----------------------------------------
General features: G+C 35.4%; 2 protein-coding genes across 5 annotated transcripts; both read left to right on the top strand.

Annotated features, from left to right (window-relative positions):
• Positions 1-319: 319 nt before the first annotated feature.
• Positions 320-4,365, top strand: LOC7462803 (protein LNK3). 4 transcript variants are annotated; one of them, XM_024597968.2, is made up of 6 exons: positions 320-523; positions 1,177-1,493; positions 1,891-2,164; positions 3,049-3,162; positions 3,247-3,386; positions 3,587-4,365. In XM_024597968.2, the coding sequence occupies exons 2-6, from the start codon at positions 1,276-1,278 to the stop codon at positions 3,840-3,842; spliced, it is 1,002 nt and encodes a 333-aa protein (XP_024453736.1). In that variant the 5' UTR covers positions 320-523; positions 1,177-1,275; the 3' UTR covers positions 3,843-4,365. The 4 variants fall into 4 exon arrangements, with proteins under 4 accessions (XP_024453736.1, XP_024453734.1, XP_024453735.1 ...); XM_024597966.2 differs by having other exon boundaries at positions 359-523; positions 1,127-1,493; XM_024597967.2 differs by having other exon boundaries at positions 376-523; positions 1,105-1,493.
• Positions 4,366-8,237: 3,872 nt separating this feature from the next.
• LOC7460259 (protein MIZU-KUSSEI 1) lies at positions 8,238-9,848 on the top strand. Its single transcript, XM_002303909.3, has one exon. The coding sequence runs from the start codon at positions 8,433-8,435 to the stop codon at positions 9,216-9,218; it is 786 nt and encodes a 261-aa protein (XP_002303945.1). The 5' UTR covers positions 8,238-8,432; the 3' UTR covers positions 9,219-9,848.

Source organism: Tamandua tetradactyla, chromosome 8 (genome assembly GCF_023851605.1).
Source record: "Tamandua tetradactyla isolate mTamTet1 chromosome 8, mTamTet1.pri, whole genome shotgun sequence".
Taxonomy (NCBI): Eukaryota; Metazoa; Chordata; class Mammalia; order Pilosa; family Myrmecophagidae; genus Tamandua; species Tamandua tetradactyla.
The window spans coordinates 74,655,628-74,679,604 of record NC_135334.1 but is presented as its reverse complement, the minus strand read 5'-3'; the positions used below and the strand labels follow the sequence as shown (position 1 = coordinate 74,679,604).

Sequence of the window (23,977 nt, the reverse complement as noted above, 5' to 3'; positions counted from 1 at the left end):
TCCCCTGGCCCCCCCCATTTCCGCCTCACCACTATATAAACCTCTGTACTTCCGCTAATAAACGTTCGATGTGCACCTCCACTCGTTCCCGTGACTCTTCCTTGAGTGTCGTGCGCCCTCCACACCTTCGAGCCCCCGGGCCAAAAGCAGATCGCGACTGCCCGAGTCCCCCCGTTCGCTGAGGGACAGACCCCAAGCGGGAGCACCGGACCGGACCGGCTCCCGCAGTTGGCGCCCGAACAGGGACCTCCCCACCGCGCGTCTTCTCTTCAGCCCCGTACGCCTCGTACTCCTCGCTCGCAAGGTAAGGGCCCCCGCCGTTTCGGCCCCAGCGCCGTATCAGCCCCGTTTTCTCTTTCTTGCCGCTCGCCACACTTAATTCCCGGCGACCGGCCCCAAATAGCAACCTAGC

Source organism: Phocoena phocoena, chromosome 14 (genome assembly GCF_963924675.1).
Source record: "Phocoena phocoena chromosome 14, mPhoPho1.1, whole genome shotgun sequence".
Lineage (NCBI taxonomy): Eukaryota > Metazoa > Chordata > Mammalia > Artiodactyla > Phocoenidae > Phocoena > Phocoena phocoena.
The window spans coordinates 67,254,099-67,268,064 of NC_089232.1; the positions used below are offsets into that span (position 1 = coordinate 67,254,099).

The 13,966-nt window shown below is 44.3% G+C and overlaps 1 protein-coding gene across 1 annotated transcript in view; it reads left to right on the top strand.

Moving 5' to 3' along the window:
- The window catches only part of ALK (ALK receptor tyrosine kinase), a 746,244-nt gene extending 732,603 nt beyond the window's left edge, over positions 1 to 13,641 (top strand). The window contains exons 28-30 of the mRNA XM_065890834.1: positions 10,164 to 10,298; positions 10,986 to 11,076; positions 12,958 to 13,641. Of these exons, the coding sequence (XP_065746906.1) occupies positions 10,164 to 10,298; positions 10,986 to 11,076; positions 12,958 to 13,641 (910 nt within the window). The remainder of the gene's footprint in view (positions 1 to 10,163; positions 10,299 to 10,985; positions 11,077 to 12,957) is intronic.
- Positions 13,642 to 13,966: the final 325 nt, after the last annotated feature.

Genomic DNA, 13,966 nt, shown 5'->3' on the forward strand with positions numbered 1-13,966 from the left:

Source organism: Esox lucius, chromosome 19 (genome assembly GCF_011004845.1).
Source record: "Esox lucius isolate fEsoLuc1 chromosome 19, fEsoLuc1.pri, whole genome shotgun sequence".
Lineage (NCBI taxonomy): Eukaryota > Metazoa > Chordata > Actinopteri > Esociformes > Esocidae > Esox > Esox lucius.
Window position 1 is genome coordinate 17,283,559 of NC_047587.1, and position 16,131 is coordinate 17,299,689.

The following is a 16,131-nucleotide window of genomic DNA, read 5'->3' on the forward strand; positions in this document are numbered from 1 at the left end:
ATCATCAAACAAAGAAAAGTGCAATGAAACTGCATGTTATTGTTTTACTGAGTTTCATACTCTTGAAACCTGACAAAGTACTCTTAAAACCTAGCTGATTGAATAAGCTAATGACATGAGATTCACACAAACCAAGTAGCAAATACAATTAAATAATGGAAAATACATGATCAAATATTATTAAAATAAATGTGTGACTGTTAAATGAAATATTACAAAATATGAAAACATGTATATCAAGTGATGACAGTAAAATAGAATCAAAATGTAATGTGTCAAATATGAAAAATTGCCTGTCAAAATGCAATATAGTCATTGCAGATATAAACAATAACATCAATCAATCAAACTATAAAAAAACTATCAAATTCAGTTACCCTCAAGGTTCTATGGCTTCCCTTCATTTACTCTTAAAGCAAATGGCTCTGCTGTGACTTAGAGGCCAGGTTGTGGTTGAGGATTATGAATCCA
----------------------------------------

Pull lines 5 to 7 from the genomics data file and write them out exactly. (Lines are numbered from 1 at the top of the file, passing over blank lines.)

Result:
• Positions 4,366-8,237: 3,872 nt separating this feature from the next.
• LOC7460259 (protein MIZU-KUSSEI 1) lies at positions 8,238-9,848 on the top strand. Its single transcript, XM_002303909.3, has one exon. The coding sequence runs from the start codon at positions 8,433-8,435 to the stop codon at positions 9,216-9,218; it is 786 nt and encodes a 261-aa protein (XP_002303945.1). The 5' UTR covers positions 8,238-8,432; the 3' UTR covers positions 9,219-9,848.

Source organism: Tamandua tetradactyla, chromosome 8 (genome assembly GCF_023851605.1).